There are certain minerals you can take to help your muscles, during this time, and anytime, for that matter. Magnesium, calcium, and potassium, can all be helpful. Check with your nutritional doctor on some of these.
Ordinarily, within 4 or 5 days of this treatment, I can stand up straight, and walk normally without pain. A far cry from the 6-8 weeks it used to take me.
I was fascinated by the way I once got my back spasms to relax completely only a week after I threw it out. I had to drive six hours to visit family and with the two cushions, one under one side and the other in the arch of the back, plus the mild vibrations in the car, all of a sudden after three hours of driving, I felt a tingling feeling. When I got out of the car, I discovered the back was loose as a goose. No spasms.
Someone could make a fortune by building a vibrating machine with support and wet heat in the arch of the back to get it loosened up. I am sure someone will one day.
About playing tennis after a sacro-iliac outage: when the muscles are all tied up in a knot back there you can get away with it. But when they are ready to relax from the spasm state, you can't. I discovered this one year when my back went out about five times. A week after it went out, with the above treatment, and wrapping it tightly with a sacro-belt (and the back plaster), I could play, no sweat. But, two weeks after it went out, every time it went out again. I realized from this that when the back is relaxing is a dangerous time to play sports. If I waited another week or two, no problem, but two weeks after the outage was not about to work. That number might vary from person to person, but whatever it is for you, it's a good number to know if you like playing sports.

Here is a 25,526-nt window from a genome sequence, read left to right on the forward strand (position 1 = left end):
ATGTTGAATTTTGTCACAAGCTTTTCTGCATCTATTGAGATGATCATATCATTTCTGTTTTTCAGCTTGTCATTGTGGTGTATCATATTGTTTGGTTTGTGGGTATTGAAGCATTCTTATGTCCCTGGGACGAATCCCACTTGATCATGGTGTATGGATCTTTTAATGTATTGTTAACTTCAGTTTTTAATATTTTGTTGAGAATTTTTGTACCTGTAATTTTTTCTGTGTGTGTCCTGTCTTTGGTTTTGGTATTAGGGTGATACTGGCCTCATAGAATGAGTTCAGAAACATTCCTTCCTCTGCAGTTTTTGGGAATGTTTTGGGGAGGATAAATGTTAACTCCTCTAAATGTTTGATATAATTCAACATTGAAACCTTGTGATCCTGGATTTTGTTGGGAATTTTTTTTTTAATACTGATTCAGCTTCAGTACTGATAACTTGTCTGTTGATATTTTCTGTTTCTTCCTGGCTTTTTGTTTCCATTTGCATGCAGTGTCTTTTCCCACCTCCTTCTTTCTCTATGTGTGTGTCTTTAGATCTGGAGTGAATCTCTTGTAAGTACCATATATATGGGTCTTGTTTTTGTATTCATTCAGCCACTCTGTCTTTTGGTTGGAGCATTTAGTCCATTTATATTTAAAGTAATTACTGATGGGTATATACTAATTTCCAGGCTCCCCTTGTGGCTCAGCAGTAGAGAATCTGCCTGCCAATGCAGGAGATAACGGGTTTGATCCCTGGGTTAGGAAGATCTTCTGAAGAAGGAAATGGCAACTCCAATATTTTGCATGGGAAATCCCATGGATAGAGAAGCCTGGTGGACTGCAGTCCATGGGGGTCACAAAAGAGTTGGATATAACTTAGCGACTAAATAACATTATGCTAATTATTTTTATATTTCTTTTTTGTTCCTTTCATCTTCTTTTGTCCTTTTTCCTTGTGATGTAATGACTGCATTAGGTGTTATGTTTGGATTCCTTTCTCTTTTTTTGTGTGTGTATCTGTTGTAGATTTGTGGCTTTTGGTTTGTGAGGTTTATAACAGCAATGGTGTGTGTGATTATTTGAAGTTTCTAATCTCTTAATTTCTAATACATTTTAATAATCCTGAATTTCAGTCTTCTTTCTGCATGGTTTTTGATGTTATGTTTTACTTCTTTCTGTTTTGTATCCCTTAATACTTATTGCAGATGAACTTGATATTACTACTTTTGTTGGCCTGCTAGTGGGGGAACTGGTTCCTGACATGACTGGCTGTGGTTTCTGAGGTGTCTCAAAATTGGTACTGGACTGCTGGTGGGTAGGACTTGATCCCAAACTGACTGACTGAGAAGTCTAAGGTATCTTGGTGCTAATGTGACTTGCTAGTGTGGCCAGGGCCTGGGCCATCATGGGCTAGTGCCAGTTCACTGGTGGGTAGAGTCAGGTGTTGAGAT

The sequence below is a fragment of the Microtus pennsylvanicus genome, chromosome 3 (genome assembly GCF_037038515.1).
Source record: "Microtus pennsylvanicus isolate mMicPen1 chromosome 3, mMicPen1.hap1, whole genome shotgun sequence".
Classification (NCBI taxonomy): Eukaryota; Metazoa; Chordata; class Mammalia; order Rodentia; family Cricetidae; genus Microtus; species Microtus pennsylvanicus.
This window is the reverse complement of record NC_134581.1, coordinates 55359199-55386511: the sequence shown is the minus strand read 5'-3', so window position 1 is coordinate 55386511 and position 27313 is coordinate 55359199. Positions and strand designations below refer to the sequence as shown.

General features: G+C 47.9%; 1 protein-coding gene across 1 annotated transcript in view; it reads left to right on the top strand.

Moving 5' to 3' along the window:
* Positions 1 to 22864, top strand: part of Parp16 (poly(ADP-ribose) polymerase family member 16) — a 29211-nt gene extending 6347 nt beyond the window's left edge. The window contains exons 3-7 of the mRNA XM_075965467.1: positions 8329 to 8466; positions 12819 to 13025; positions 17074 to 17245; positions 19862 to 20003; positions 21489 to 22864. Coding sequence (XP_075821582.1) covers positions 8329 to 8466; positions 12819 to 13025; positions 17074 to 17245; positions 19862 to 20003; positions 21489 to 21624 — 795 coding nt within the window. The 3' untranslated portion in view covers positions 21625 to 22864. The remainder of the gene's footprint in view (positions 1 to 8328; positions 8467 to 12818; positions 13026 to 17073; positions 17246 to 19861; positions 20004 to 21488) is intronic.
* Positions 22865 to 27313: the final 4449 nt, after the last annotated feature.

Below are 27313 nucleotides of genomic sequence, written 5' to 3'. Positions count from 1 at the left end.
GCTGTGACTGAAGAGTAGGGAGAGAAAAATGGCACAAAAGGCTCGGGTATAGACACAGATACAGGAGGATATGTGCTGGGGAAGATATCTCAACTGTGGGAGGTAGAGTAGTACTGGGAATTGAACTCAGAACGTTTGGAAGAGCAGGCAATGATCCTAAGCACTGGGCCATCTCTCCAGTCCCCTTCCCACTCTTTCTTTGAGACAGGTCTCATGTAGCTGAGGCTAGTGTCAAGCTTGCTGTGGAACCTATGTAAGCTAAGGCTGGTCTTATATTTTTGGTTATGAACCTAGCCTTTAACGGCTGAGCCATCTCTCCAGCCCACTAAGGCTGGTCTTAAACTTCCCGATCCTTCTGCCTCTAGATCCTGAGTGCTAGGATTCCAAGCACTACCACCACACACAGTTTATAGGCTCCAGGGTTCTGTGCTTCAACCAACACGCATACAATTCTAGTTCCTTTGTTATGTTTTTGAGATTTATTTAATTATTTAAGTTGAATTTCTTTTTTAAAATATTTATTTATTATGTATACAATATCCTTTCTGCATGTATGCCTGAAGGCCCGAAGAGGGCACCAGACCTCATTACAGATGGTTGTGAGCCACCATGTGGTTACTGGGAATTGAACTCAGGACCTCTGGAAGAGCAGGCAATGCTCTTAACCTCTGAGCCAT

Okay, that's how to fix it quickly. Now, what to do for prevention? The one thing that has helped me most has been stretching. I use the usual exercises they recommend, plus one more. The standard ones are:
1. Pulling one knee up to the chest and holding it for a time, then the other, and then both. Repeat several times.
2. Rock the pelvis back so that the back is flat against the floor or bed (wherever you happen to be). Repeat several times.
3. Lift one leg straight up and hold it for a few seconds, and then the other, to stretch the hamstrings. Repeat several times.
4. Crunches (half sit-ups). This never helped me much.